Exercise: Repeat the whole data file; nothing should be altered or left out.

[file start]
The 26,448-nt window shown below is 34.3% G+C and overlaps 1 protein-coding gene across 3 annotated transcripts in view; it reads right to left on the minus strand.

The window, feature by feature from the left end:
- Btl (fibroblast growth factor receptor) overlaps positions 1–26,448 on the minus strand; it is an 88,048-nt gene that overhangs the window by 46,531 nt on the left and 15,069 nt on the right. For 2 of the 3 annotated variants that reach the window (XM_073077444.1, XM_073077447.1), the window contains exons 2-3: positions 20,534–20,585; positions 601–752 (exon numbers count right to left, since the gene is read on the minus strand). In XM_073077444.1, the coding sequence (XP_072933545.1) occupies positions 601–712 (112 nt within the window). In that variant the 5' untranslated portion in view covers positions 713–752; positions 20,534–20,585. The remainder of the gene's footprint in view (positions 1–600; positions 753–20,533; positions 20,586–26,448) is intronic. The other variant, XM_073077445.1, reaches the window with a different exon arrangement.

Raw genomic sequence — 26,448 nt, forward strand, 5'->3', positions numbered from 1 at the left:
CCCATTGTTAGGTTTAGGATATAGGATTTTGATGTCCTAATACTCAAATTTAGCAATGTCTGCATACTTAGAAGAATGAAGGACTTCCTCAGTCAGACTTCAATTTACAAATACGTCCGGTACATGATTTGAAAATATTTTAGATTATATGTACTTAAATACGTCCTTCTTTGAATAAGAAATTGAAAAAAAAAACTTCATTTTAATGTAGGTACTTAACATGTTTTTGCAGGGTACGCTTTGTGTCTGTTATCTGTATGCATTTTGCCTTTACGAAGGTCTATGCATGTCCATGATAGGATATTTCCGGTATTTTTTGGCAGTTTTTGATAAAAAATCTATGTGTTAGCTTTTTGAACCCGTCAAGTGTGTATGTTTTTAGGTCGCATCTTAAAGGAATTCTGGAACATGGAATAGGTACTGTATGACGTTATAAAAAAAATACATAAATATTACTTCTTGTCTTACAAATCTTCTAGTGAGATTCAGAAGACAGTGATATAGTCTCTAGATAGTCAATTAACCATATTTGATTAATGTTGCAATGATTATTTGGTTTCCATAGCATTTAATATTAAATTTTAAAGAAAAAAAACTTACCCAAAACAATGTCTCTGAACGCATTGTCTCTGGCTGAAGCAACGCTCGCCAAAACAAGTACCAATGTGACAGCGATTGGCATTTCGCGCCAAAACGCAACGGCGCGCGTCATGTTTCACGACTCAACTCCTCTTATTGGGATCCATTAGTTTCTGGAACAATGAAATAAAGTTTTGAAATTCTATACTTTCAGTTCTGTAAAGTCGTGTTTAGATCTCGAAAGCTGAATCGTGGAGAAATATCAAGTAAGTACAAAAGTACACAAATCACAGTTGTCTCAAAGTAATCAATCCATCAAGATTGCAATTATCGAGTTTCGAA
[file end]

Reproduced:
The 26,448-nt window shown below is 34.3% G+C and overlaps 1 protein-coding gene across 3 annotated transcripts in view; it reads right to left on the minus strand.

The window, feature by feature from the left end:
- Btl (fibroblast growth factor receptor) overlaps positions 1–26,448 on the minus strand; it is an 88,048-nt gene that overhangs the window by 46,531 nt on the left and 15,069 nt on the right. For 2 of the 3 annotated variants that reach the window (XM_073077444.1, XM_073077447.1), the window contains exons 2-3: positions 20,534–20,585; positions 601–752 (exon numbers count right to left, since the gene is read on the minus strand). In XM_073077444.1, the coding sequence (XP_072933545.1) occupies positions 601–712 (112 nt within the window). In that variant the 5' untranslated portion in view covers positions 713–752; positions 20,534–20,585. The remainder of the gene's footprint in view (positions 1–600; positions 753–20,533; positions 20,586–26,448) is intronic. The other variant, XM_073077445.1, reaches the window with a different exon arrangement.

Raw genomic sequence — 26,448 nt, forward strand, 5'->3', positions numbered from 1 at the left:
CCCATTGTTAGGTTTAGGATATAGGATTTTGATGTCCTAATACTCAAATTTAGCAATGTCTGCATACTTAGAAGAATGAAGGACTTCCTCAGTCAGACTTCAATTTACAAATACGTCCGGTACATGATTTGAAAATATTTTAGATTATATGTACTTAAATACGTCCTTCTTTGAATAAGAAATTGAAAAAAAAAACTTCATTTTAATGTAGGTACTTAACATGTTTTTGCAGGGTACGCTTTGTGTCTGTTATCTGTATGCATTTTGCCTTTACGAAGGTCTATGCATGTCCATGATAGGATATTTCCGGTATTTTTTGGCAGTTTTTGATAAAAAATCTATGTGTTAGCTTTTTGAACCCGTCAAGTGTGTATGTTTTTAGGTCGCATCTTAAAGGAATTCTGGAACATGGAATAGGTACTGTATGACGTTATAAAAAAAATACATAAATATTACTTCTTGTCTTACAAATCTTCTAGTGAGATTCAGAAGACAGTGATATAGTCTCTAGATAGTCAATTAACCATATTTGATTAATGTTGCAATGATTATTTGGTTTCCATAGCATTTAATATTAAATTTTAAAGAAAAAAAACTTACCCAAAACAATGTCTCTGAACGCATTGTCTCTGGCTGAAGCAACGCTCGCCAAAACAAGTACCAATGTGACAGCGATTGGCATTTCGCGCCAAAACGCAACGGCGCGCGTCATGTTTCACGACTCAACTCCTCTTATTGGGATCCATTAGTTTCTGGAACAATGAAATAAAGTTTTGAAATTCTATACTTTCAGTTCTGTAAAGTCGTGTTTAGATCTCGAAAGCTGAATCGTGGAGAAATATCAAGTAAGTACAAAAGTACACAAATCACAGTTGTCTCAAAGTAATCAATCCATCAAGATTGCAATTATCGAGTTTCGAA